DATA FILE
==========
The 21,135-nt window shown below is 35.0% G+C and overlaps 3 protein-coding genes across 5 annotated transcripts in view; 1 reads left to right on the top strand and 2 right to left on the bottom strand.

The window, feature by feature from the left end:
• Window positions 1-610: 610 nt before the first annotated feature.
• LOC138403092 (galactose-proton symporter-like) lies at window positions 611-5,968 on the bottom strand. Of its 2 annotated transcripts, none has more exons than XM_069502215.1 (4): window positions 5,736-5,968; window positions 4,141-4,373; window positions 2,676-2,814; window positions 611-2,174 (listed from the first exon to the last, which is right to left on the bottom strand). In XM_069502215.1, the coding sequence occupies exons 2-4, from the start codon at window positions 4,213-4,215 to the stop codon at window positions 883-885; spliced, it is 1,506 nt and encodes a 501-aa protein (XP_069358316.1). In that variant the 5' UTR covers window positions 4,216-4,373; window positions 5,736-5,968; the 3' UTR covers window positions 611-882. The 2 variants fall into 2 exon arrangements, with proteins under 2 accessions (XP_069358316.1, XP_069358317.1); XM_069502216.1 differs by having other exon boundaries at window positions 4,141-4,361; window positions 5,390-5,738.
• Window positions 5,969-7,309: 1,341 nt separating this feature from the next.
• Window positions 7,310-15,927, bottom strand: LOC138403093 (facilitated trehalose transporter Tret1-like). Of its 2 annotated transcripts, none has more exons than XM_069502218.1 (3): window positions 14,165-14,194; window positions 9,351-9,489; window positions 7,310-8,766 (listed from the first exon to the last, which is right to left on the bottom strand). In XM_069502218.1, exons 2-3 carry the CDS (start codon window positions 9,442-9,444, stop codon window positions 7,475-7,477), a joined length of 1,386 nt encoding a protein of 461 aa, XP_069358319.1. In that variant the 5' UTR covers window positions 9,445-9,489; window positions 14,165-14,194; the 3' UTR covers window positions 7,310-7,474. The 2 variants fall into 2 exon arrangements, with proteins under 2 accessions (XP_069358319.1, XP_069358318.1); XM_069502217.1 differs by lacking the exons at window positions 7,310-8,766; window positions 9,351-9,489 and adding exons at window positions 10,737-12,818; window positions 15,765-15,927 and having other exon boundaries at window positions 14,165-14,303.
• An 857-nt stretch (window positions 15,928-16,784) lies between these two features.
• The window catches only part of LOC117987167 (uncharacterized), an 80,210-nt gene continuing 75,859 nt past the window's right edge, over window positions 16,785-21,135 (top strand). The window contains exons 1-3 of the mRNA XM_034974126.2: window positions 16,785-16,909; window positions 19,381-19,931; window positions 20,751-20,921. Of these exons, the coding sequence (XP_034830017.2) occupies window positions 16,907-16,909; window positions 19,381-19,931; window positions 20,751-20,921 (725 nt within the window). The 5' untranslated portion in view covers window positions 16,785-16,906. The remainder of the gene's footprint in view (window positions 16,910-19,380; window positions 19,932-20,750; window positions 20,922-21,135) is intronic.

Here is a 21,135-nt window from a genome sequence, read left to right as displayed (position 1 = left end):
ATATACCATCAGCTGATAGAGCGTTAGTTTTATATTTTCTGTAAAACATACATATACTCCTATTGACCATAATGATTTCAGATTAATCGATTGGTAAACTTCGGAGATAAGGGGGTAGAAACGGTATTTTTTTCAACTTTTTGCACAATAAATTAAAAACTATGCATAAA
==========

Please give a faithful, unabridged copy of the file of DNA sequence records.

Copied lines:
The 21,135-nt window shown below is 35.0% G+C and overlaps 3 protein-coding genes across 5 annotated transcripts in view; 1 reads left to right on the top strand and 2 right to left on the bottom strand.

The window, feature by feature from the left end:
• Window positions 1-610: 610 nt before the first annotated feature.
• LOC138403092 (galactose-proton symporter-like) lies at window positions 611-5,968 on the bottom strand. Of its 2 annotated transcripts, none has more exons than XM_069502215.1 (4): window positions 5,736-5,968; window positions 4,141-4,373; window positions 2,676-2,814; window positions 611-2,174 (listed from the first exon to the last, which is right to left on the bottom strand). In XM_069502215.1, the coding sequence occupies exons 2-4, from the start codon at window positions 4,213-4,215 to the stop codon at window positions 883-885; spliced, it is 1,506 nt and encodes a 501-aa protein (XP_069358316.1). In that variant the 5' UTR covers window positions 4,216-4,373; window positions 5,736-5,968; the 3' UTR covers window positions 611-882. The 2 variants fall into 2 exon arrangements, with proteins under 2 accessions (XP_069358316.1, XP_069358317.1); XM_069502216.1 differs by having other exon boundaries at window positions 4,141-4,361; window positions 5,390-5,738.
• Window positions 5,969-7,309: 1,341 nt separating this feature from the next.
• Window positions 7,310-15,927, bottom strand: LOC138403093 (facilitated trehalose transporter Tret1-like). Of its 2 annotated transcripts, none has more exons than XM_069502218.1 (3): window positions 14,165-14,194; window positions 9,351-9,489; window positions 7,310-8,766 (listed from the first exon to the last, which is right to left on the bottom strand). In XM_069502218.1, exons 2-3 carry the CDS (start codon window positions 9,442-9,444, stop codon window positions 7,475-7,477), a joined length of 1,386 nt encoding a protein of 461 aa, XP_069358319.1. In that variant the 5' UTR covers window positions 9,445-9,489; window positions 14,165-14,194; the 3' UTR covers window positions 7,310-7,474. The 2 variants fall into 2 exon arrangements, with proteins under 2 accessions (XP_069358319.1, XP_069358318.1); XM_069502217.1 differs by lacking the exons at window positions 7,310-8,766; window positions 9,351-9,489 and adding exons at window positions 10,737-12,818; window positions 15,765-15,927 and having other exon boundaries at window positions 14,165-14,303.
• An 857-nt stretch (window positions 15,928-16,784) lies between these two features.
• The window catches only part of LOC117987167 (uncharacterized), an 80,210-nt gene continuing 75,859 nt past the window's right edge, over window positions 16,785-21,135 (top strand). The window contains exons 1-3 of the mRNA XM_034974126.2: window positions 16,785-16,909; window positions 19,381-19,931; window positions 20,751-20,921. Of these exons, the coding sequence (XP_034830017.2) occupies window positions 16,907-16,909; window positions 19,381-19,931; window positions 20,751-20,921 (725 nt within the window). The 5' untranslated portion in view covers window positions 16,785-16,906. The remainder of the gene's footprint in view (window positions 16,910-19,380; window positions 19,932-20,750; window positions 20,922-21,135) is intronic.

Here is a 21,135-nt window from a genome sequence, read left to right as displayed (position 1 = left end):
ATATACCATCAGCTGATAGAGCGTTAGTTTTATATTTTCTGTAAAACATACATATACTCCTATTGACCATAATGATTTCAGATTAATCGATTGGTAAACTTCGGAGATAAGGGGGTAGAAACGGTATTTTTTTCAACTTTTTGCACAATAAATTAAAAACTATGCATAAA